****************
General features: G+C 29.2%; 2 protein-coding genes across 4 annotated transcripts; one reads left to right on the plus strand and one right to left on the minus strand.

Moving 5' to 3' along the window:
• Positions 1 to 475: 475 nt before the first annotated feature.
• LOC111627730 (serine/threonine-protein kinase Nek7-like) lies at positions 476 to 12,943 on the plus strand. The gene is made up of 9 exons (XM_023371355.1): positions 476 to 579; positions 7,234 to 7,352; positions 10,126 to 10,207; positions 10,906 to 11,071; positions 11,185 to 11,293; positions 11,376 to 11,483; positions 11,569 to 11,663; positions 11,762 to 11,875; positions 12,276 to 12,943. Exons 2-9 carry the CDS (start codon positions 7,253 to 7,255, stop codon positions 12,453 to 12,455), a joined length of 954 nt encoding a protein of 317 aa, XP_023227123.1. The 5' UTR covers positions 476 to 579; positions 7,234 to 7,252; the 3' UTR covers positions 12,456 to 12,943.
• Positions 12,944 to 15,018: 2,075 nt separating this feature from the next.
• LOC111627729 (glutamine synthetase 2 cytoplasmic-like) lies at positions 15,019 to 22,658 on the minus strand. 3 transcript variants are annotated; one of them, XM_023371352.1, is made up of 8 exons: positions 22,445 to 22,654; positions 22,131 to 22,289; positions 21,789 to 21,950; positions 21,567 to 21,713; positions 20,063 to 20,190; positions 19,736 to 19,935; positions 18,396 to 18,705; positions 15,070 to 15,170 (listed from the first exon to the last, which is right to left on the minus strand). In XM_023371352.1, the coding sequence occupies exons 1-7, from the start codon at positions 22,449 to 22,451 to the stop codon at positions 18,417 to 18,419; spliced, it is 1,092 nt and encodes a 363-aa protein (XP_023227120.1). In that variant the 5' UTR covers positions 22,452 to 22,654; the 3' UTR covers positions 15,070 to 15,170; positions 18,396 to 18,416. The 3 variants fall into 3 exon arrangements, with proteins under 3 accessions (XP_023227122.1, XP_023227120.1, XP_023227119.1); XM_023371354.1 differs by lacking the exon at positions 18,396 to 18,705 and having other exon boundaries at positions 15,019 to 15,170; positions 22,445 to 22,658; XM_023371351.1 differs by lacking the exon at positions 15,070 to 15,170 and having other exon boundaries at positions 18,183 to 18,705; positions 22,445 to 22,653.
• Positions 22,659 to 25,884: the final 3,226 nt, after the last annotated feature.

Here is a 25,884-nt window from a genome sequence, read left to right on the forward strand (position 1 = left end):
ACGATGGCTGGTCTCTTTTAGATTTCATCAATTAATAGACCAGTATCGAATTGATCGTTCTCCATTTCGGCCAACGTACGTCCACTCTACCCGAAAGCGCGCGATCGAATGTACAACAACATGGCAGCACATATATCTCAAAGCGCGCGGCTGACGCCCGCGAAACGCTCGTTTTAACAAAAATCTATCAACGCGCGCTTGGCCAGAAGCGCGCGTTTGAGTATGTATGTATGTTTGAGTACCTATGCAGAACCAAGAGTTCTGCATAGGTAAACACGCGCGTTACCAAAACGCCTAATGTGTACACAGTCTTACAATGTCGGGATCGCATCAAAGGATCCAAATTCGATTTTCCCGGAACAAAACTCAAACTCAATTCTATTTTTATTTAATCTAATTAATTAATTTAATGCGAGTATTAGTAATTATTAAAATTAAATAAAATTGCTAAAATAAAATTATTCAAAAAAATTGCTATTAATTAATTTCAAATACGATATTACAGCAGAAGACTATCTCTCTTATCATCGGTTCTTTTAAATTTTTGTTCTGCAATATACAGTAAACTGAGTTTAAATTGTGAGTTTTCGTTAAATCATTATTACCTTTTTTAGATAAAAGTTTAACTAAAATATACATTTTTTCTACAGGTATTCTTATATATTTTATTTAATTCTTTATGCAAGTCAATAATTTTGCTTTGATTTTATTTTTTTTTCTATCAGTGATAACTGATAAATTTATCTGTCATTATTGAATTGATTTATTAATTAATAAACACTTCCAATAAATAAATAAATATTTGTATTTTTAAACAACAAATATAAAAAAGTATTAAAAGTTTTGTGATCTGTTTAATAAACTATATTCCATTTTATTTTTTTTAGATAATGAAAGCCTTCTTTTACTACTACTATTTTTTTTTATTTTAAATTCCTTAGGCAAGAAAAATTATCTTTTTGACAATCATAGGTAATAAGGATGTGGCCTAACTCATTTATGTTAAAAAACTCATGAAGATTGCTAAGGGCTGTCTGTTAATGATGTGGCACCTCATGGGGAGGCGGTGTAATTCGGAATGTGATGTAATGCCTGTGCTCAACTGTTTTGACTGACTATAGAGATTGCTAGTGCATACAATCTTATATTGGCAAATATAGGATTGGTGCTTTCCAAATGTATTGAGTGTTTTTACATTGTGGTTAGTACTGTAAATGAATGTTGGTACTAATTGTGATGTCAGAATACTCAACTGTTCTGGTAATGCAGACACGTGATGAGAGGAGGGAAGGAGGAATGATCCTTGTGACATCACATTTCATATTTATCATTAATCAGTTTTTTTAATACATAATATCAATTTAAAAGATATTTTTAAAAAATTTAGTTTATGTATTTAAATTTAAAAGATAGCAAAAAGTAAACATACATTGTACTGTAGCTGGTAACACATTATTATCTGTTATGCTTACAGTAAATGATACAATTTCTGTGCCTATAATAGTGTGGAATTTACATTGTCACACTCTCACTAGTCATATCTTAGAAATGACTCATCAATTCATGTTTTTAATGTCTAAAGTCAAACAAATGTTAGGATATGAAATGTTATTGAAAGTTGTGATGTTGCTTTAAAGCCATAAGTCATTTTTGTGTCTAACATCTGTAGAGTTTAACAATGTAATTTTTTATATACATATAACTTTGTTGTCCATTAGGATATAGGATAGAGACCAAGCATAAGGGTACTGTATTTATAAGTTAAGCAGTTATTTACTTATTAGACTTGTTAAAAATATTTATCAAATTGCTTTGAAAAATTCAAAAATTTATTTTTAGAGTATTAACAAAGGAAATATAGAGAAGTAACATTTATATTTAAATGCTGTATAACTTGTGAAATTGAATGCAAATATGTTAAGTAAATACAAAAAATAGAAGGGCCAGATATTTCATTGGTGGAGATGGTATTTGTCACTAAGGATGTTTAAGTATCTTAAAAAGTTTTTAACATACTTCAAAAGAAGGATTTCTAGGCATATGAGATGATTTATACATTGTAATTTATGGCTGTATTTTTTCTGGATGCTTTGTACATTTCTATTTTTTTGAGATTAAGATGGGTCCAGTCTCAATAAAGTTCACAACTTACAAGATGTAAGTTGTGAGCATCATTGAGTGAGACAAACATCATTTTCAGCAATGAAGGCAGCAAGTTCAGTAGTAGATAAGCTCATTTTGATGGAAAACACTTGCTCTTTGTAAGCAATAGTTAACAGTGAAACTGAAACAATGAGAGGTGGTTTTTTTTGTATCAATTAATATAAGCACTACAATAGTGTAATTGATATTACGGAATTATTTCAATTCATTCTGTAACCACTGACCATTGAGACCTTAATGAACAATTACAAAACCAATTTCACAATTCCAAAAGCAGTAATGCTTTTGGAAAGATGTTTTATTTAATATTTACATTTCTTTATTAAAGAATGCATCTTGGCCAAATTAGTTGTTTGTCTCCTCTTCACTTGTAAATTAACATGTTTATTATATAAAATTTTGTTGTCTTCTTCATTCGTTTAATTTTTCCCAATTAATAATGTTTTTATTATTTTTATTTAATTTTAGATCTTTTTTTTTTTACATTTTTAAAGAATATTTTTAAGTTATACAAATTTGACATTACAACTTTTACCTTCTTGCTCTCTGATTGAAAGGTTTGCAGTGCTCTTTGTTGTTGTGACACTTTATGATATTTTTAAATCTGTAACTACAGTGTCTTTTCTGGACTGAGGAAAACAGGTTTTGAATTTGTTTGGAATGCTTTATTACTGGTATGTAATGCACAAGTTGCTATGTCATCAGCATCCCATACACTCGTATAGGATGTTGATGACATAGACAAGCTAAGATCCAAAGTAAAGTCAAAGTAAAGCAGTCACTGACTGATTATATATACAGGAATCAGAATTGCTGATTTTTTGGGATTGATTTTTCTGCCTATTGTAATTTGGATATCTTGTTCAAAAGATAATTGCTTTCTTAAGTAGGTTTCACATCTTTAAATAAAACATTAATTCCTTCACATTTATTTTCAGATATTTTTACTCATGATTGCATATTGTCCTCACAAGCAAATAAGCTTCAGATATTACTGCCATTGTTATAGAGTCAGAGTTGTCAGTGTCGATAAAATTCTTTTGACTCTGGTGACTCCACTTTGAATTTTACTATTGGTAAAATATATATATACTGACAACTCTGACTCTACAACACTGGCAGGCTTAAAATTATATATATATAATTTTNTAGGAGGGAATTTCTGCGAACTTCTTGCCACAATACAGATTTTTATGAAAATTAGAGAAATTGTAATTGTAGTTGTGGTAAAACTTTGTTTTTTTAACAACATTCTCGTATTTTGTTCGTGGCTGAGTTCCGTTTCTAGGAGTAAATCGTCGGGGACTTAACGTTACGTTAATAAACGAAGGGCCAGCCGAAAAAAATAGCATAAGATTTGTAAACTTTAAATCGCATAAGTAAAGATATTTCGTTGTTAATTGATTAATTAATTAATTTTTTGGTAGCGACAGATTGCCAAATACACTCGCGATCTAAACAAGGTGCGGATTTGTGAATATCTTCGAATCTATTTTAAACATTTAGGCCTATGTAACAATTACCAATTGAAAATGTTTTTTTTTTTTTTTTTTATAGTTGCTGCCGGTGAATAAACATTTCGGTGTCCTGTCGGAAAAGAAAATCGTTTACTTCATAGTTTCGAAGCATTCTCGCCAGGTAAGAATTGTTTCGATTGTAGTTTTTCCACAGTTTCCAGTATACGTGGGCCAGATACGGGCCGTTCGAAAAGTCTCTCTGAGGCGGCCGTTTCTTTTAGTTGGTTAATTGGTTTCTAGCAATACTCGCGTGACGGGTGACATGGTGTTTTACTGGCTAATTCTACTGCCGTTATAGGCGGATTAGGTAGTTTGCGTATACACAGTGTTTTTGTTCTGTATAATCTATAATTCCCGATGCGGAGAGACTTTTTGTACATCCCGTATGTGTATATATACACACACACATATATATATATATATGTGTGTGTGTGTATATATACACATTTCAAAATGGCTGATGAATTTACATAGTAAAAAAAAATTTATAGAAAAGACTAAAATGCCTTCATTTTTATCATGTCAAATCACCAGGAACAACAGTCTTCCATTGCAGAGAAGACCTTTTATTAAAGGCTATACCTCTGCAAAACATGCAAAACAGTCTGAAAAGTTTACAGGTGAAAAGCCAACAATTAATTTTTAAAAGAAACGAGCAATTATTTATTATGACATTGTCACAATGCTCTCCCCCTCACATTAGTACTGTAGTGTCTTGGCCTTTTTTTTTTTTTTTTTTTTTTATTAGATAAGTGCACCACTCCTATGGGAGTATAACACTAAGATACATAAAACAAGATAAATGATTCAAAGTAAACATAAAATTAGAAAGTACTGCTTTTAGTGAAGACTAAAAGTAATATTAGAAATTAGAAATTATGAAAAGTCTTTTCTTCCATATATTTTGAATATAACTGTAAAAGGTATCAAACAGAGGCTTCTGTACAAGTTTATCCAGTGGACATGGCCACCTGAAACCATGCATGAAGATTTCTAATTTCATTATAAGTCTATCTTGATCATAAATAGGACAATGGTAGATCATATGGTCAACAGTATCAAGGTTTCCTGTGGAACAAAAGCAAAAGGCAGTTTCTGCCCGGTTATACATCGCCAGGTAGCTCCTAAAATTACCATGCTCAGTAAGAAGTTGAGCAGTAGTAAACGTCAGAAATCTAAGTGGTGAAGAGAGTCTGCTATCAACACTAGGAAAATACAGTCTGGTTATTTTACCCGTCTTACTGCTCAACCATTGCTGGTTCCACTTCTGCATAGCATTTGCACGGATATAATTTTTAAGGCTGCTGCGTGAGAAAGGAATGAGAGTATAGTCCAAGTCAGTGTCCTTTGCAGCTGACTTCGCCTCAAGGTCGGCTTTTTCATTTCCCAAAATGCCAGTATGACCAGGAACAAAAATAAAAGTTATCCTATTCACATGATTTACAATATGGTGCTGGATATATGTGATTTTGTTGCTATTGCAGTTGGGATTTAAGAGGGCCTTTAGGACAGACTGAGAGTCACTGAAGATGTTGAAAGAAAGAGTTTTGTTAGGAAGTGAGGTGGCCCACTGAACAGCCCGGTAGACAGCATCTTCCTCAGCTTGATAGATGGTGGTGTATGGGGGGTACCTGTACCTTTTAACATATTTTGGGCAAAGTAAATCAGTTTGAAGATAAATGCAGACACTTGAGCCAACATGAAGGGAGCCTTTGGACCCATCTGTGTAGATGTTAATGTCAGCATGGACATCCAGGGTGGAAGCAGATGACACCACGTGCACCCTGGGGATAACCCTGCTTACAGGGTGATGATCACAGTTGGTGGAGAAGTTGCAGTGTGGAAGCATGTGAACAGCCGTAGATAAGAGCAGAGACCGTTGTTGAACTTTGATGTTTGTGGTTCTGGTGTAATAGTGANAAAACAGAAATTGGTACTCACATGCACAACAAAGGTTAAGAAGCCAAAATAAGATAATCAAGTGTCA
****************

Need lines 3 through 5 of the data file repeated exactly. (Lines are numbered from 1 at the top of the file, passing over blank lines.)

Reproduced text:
• Positions 1 to 475: 475 nt before the first annotated feature.
• LOC111627730 (serine/threonine-protein kinase Nek7-like) lies at positions 476 to 12,943 on the plus strand. The gene is made up of 9 exons (XM_023371355.1): positions 476 to 579; positions 7,234 to 7,352; positions 10,126 to 10,207; positions 10,906 to 11,071; positions 11,185 to 11,293; positions 11,376 to 11,483; positions 11,569 to 11,663; positions 11,762 to 11,875; positions 12,276 to 12,943. Exons 2-9 carry the CDS (start codon positions 7,253 to 7,255, stop codon positions 12,453 to 12,455), a joined length of 954 nt encoding a protein of 317 aa, XP_023227123.1. The 5' UTR covers positions 476 to 579; positions 7,234 to 7,252; the 3' UTR covers positions 12,456 to 12,943.
• Positions 12,944 to 15,018: 2,075 nt separating this feature from the next.